Let Worthington’s feed you…

Worthington spoonThis interesting little item was sent to me by someone who had read one of my Charnwood Street blogs. You may recognise it as a tea caddy spoon, featuring ‘Sam’ and ‘Pete’ who appeared in adverts for the local grocers Worthington’s Cash Stores – wearing white jackets, aprons and hats, alongside the slogan ‘Let Worthington’s feed you’. They were based on two actual employees – Alf Pickering, a warehouseman, and Tom Rainbow, who worked in the company’s office. In one advert in the 1930s they were shown scrubbing a cow, ‘making sure of good wholesome beef for our Beef Sausage – 6d per pound’. On another occasion someone complained about an advert offering ‘Peas, Perfect Peas, Picked from Perfect Pods’ – on the grounds that the company was using the hymn ‘Peace, Perfect Peace’ in a disrespectful way (Leicester Mercury, 12 August, 2013).

Worthington’s was founded in 1891 by Charles T. Worthington, and had a branch not far from Charnwood Street at 256 Humberstone Road. A history of the company* also relates the ‘red letter day’ between the two World Wars when Worthington delivery boys progressed from handcarts to bicycles – although these caused some problems of their own. One boy, Ern West, recalled a close encounter with a horse and cart that caused several hams to fall off the bike and roll down the street, with him in hot pursuit. After retrieving most of them, he took them back to the depot and was told by the manager to ‘wash them in the back of the shop… no more was said about the matter’. Eggs packed in paper bags had to be ‘lifted delicately out of the basket before riding over the bumps’, but sometimes the bikes fell or were blown over when they were parked to make a delivery. Eggs were rationed during World War II, so Harry Johnson, a Worthington’s delivery boy at that time, used to carry them in his pocket for safety – but ‘sometimes came off his bike and found he had a pocket of scrambled eggs’. He also recalled being rewarded with a glass of ginger wine when dropping off the delivery at the Friar Tuck pub in Woodgate on a cold winter’s morning… (Leicester Mercury, 7 February 1998).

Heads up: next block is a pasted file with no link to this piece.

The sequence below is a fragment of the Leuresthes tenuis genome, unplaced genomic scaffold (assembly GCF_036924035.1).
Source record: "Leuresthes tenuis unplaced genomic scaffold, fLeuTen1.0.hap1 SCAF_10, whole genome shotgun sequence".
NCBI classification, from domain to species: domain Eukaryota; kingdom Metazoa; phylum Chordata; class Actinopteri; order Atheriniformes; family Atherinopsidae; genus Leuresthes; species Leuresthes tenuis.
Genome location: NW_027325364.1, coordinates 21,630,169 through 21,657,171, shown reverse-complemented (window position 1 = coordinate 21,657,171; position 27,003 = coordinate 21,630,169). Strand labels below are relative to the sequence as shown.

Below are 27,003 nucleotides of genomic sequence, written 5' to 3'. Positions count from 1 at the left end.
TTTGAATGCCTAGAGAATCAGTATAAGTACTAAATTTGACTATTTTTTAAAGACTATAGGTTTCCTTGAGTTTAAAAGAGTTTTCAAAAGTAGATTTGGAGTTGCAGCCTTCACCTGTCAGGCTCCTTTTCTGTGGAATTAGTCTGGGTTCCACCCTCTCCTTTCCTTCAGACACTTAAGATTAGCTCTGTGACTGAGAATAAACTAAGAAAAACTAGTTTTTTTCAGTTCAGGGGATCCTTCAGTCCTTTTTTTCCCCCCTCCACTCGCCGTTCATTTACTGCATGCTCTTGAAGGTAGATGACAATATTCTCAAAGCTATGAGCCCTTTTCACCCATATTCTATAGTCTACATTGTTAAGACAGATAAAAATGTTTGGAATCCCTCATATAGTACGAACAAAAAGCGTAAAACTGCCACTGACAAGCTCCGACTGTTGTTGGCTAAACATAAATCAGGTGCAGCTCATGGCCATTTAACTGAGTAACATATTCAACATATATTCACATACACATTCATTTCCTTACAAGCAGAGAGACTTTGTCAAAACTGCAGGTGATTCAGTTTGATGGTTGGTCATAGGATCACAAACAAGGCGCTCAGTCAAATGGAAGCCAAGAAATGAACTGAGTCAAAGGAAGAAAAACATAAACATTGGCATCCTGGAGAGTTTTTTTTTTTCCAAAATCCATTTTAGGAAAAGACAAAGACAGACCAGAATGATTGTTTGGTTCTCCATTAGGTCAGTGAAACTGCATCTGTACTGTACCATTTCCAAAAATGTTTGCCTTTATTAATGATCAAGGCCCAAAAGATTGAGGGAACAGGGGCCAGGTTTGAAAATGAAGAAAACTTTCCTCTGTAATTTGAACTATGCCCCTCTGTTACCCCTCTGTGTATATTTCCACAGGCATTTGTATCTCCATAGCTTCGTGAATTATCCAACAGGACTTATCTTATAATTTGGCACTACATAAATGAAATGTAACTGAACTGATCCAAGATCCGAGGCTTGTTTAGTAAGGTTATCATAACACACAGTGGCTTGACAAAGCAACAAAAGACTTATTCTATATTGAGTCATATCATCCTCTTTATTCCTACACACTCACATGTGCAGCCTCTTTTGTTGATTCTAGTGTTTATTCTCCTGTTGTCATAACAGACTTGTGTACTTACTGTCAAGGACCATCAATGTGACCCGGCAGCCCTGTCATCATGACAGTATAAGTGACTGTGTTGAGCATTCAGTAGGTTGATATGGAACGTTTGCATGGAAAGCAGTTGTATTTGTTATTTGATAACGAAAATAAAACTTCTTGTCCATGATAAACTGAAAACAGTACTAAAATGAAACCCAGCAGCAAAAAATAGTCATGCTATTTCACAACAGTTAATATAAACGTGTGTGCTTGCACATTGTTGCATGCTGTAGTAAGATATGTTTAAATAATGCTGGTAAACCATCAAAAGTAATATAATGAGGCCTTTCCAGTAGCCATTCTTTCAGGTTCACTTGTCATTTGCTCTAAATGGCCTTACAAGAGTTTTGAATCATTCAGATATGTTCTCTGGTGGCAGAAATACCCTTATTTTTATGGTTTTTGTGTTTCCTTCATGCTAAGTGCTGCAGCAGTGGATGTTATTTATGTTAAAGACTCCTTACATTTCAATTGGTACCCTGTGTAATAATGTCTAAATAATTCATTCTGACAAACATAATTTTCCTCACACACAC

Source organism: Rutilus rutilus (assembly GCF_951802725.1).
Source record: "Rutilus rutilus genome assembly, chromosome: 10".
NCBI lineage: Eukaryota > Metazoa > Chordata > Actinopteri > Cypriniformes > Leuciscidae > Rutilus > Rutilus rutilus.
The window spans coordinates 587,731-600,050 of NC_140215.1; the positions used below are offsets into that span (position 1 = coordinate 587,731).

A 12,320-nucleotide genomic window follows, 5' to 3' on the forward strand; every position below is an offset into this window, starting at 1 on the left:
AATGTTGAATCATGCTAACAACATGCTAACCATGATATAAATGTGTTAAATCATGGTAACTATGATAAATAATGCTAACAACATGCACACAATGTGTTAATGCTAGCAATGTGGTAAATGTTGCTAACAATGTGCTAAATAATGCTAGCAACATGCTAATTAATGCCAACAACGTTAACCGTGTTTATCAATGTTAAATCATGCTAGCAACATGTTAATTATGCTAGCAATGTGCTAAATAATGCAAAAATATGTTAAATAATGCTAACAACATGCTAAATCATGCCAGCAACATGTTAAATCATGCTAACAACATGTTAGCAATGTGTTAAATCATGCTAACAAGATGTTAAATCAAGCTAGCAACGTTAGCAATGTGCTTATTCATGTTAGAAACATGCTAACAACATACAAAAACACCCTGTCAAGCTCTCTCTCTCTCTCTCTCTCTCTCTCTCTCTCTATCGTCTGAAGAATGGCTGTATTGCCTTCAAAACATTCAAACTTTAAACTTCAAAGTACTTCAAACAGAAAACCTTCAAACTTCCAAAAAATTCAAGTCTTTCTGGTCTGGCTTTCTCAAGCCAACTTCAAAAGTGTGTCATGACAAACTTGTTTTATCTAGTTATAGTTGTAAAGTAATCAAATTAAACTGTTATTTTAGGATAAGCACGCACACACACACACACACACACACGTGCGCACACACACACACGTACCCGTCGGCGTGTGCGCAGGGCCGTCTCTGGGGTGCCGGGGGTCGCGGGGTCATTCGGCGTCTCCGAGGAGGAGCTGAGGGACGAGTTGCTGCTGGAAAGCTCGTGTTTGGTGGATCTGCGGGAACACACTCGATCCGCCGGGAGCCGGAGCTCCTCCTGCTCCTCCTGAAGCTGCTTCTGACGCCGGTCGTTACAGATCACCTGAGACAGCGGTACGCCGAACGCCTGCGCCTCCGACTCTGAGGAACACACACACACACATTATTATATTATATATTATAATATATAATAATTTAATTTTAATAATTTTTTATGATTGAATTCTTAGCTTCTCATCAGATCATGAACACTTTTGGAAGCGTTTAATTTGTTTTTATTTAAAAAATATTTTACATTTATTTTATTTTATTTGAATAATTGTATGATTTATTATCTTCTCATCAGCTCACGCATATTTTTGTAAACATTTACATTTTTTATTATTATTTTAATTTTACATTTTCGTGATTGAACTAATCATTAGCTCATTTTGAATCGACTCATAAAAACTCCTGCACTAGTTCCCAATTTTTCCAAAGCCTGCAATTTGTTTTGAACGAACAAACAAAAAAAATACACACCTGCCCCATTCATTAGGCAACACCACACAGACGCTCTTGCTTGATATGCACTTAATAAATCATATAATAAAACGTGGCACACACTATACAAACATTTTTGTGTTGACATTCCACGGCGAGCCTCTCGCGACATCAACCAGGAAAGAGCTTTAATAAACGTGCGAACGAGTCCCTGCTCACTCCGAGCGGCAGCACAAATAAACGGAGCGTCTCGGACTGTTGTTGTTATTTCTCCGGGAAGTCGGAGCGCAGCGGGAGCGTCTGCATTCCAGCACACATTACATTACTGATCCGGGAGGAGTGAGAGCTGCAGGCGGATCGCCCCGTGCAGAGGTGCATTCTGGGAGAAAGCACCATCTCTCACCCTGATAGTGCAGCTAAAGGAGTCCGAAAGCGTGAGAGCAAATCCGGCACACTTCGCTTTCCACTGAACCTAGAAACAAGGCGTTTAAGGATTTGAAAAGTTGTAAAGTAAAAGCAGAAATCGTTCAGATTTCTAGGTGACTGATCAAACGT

The last Worthington’s shop closed in 1966, but people using them in the 1930s remembered them as ‘old style shops with sawdust on the floor and the smell of cheese, tea and biscuits in the air… old-fashioned bacon slicers… ornate carved tills, but mostly… the friendly and courteous manner in which they were served’ (Leicester Mercury, 12 August 2013).

Many thanks to Bramwell Rudd for sending me the spoon.

* Let Worthington’s Feed You: the History Of Worthington’s Cash Stores, by P. Grundy (1997)

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